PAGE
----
Anne Royston Headshot

Anne Royston

Assistant Professor

Department of English
College of Liberal Arts

585-475-4456
Office Location

Anne Royston

Assistant Professor

Department of English
College of Liberal Arts

Education

BA, Williams College; MA, Ph.D., University of Utah

Bio

Recent Publications:

Material Noise: Reading Theory as Artist's Book (forthcoming), MIT Press, fall 2019

'Between Page and Screen, Hands: Print-digital works and their Embodied Readers' (forthcoming), Trace journal, fall 2018

'De-Black Boxing Media: The Technological Feminine in Avital Ronell's The Telephone Book,' Camera Obscura 97, 2017

Courses Taught:

  • English 215 (Text & Code)
  • Digital Humanities 377 (Media Narrative)
  • English 210 (Literature, Culture, & Media)
  • English 150 (Future of Writing)
585-475-4456

Currently Teaching

ENGL-309
3 Credits
This course explores the evolution of an influential literary form ( the short story, drama, poetry, autobiographical literature, or the novel). Reading a series of variations on this literary form, likely bridging cultural or historical contexts or themes, the course develops critical perspectives and artistic insights into this genre of writing. Criticism and theory appropriate to the genre will be discussed as a way to understand the form, its social functions, and its cultural and political significance. The course can be taken up to two times, for a total of 6 semester credit hours, as long as the topics are different.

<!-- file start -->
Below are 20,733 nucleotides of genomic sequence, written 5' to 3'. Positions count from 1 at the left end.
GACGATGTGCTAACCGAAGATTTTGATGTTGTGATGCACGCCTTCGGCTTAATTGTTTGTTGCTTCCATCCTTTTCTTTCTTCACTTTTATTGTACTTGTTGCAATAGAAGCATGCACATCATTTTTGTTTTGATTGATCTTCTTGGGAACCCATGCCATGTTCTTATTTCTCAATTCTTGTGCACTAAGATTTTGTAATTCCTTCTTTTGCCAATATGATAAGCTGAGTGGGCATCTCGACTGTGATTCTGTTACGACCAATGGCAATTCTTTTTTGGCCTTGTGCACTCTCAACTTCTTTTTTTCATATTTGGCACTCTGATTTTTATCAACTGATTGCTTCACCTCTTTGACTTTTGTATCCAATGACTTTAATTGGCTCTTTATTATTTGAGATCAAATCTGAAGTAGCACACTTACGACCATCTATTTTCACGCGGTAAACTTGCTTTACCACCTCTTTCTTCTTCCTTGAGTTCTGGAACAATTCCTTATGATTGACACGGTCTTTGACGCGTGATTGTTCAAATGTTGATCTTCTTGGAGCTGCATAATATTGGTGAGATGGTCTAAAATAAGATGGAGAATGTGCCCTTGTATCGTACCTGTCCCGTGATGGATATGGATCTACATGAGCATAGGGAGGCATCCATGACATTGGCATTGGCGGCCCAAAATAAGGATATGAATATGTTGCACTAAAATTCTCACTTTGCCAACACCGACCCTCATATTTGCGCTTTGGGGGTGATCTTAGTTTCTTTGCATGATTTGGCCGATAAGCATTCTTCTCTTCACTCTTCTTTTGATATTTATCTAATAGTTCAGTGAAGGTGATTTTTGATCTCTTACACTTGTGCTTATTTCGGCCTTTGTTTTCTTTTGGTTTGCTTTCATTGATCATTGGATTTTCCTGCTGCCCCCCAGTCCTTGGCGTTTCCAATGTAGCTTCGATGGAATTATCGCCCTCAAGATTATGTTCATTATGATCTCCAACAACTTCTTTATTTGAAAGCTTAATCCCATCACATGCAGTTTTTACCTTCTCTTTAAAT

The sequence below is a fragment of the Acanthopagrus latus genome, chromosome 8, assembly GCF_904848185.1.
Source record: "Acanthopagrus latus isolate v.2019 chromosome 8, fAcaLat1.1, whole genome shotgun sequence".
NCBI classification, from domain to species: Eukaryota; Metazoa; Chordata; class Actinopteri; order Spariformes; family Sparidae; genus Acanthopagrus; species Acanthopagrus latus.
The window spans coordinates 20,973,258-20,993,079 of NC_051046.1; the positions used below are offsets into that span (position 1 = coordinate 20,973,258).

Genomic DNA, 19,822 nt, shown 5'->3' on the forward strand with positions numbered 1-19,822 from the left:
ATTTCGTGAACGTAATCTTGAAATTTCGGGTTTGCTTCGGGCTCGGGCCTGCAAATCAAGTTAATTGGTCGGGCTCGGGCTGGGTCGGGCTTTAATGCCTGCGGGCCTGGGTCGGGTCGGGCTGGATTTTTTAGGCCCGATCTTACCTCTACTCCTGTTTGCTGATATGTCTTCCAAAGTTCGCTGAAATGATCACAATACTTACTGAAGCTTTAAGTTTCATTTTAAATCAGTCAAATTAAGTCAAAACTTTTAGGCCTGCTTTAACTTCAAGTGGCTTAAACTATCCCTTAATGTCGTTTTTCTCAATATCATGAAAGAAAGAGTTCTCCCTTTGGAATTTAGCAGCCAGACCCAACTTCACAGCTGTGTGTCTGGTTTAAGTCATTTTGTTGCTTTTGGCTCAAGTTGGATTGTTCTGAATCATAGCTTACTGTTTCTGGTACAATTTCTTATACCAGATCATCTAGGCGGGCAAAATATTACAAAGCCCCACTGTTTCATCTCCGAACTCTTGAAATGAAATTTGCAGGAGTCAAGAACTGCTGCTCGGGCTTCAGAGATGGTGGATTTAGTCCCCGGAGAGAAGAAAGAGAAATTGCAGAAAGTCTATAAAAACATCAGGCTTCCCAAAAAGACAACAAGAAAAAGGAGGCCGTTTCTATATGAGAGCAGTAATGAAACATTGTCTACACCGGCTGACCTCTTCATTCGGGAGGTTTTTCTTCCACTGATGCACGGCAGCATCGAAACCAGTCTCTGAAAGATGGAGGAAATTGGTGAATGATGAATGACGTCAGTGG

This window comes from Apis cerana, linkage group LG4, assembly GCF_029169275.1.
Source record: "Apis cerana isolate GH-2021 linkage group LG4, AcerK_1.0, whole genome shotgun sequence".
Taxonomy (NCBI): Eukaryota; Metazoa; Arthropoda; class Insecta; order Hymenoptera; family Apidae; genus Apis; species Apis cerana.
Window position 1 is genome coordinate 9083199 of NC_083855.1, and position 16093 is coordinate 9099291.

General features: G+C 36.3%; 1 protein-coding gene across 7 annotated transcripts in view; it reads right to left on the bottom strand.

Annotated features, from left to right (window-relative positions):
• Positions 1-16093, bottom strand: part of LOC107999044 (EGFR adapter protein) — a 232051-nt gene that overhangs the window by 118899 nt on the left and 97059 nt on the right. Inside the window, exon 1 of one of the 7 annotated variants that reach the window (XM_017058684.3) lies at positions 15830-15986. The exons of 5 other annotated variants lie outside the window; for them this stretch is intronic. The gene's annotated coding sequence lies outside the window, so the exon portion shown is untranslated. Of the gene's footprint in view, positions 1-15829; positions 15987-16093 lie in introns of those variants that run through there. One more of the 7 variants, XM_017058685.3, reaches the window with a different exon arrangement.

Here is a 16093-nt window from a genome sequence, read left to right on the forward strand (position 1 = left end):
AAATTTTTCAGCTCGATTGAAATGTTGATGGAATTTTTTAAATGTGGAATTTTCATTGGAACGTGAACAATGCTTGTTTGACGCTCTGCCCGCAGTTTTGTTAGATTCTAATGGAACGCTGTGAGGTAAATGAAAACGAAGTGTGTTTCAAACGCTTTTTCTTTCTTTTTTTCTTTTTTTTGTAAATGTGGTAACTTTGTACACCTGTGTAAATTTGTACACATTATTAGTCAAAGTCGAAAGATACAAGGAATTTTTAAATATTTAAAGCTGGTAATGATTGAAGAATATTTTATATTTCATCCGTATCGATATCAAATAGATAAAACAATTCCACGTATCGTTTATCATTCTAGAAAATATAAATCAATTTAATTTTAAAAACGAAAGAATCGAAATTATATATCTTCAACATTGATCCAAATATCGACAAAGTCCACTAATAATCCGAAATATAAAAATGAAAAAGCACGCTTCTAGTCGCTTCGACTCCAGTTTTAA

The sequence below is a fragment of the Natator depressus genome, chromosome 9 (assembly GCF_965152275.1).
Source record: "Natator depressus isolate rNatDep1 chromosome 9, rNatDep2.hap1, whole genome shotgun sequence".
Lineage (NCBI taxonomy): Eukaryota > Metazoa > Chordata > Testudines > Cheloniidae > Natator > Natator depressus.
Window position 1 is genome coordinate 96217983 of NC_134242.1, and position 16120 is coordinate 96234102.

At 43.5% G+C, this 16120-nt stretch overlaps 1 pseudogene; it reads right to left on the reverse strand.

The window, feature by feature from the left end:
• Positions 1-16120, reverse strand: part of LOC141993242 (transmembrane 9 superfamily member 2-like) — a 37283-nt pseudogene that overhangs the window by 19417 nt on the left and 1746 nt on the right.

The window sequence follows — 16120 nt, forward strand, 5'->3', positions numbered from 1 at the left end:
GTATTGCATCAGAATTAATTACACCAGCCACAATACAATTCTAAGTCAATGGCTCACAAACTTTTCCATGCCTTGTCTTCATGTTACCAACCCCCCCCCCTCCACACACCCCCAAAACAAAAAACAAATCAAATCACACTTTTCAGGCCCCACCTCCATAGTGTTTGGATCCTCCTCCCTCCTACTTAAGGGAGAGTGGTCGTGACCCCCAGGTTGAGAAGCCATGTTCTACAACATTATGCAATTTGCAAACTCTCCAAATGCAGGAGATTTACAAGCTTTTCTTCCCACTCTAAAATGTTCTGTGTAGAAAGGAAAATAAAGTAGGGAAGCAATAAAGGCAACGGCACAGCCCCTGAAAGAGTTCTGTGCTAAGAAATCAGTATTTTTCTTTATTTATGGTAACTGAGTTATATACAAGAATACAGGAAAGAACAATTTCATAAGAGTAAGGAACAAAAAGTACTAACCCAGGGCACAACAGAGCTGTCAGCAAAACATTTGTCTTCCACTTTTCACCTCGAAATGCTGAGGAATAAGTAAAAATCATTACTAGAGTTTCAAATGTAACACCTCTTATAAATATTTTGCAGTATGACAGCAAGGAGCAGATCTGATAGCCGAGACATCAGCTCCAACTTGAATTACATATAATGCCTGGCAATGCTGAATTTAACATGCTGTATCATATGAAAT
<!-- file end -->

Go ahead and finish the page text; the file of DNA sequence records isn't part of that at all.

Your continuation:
ENGL-210
3 Credits
Students will study literary and cultural texts selected from traditional literature to contemporary media and culture (including mythology, poetry, plays, novels, film, graphic novels, television, and digital literature). Students will analyze these texts from a variety of perspectives and become familiar with the history of debates about literature and/or culture as arenas of human experience. Individual sections will vary in their foci.
ENGL-301
3 Credits
This course emphasizes the enjoyment and study of poetry with primary attention to major poetry in English. Students will develop (and apply) a working vocabulary of the concepts and terminology used to discuss and analyze poetry, through close readings of individual poems, lectures on specific poets, and theories of poetics.